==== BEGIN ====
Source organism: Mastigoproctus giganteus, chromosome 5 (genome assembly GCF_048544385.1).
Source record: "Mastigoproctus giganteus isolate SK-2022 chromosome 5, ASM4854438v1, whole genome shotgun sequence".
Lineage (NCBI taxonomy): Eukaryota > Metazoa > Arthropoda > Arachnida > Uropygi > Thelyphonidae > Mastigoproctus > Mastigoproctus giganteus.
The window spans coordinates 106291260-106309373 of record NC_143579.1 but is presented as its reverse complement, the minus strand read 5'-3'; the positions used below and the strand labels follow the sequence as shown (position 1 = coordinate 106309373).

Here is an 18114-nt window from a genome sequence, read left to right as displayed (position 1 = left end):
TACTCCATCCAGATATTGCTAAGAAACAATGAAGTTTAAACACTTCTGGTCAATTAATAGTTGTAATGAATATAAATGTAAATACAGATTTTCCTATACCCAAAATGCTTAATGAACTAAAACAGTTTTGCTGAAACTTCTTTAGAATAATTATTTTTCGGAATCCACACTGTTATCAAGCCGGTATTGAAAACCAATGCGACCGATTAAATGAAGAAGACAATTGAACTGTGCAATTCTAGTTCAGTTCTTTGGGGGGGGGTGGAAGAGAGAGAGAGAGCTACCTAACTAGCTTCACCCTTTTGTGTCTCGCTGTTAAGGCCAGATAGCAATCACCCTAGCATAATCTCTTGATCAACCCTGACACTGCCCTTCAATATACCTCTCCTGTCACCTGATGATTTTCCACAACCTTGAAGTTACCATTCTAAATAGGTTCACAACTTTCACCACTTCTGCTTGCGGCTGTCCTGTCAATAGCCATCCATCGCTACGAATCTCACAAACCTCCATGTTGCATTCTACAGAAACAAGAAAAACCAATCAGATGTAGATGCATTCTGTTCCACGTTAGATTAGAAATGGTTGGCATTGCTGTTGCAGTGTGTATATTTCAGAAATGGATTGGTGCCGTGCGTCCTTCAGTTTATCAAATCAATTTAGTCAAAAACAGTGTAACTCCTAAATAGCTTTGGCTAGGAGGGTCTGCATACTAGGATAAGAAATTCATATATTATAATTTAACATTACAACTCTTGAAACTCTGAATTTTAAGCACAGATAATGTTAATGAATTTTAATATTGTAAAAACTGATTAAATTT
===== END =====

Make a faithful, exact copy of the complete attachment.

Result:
Source organism: Mastigoproctus giganteus, chromosome 5 (genome assembly GCF_048544385.1).
Source record: "Mastigoproctus giganteus isolate SK-2022 chromosome 5, ASM4854438v1, whole genome shotgun sequence".
Lineage (NCBI taxonomy): Eukaryota > Metazoa > Arthropoda > Arachnida > Uropygi > Thelyphonidae > Mastigoproctus > Mastigoproctus giganteus.
The window spans coordinates 106291260-106309373 of record NC_143579.1 but is presented as its reverse complement, the minus strand read 5'-3'; the positions used below and the strand labels follow the sequence as shown (position 1 = coordinate 106309373).

Here is an 18114-nt window from a genome sequence, read left to right as displayed (position 1 = left end):
TACTCCATCCAGATATTGCTAAGAAACAATGAAGTTTAAACACTTCTGGTCAATTAATAGTTGTAATGAATATAAATGTAAATACAGATTTTCCTATACCCAAAATGCTTAATGAACTAAAACAGTTTTGCTGAAACTTCTTTAGAATAATTATTTTTCGGAATCCACACTGTTATCAAGCCGGTATTGAAAACCAATGCGACCGATTAAATGAAGAAGACAATTGAACTGTGCAATTCTAGTTCAGTTCTTTGGGGGGGGGTGGAAGAGAGAGAGAGAGCTACCTAACTAGCTTCACCCTTTTGTGTCTCGCTGTTAAGGCCAGATAGCAATCACCCTAGCATAATCTCTTGATCAACCCTGACACTGCCCTTCAATATACCTCTCCTGTCACCTGATGATTTTCCACAACCTTGAAGTTACCATTCTAAATAGGTTCACAACTTTCACCACTTCTGCTTGCGGCTGTCCTGTCAATAGCCATCCATCGCTACGAATCTCACAAACCTCCATGTTGCATTCTACAGAAACAAGAAAAACCAATCAGATGTAGATGCATTCTGTTCCACGTTAGATTAGAAATGGTTGGCATTGCTGTTGCAGTGTGTATATTTCAGAAATGGATTGGTGCCGTGCGTCCTTCAGTTTATCAAATCAATTTAGTCAAAAACAGTGTAACTCCTAAATAGCTTTGGCTAGGAGGGTCTGCATACTAGGATAAGAAATTCATATATTATAATTTAACATTACAACTCTTGAAACTCTGAATTTTAAGCACAGATAATGTTAATGAATTTTAATATTGTAAAAACTGATTAAATTT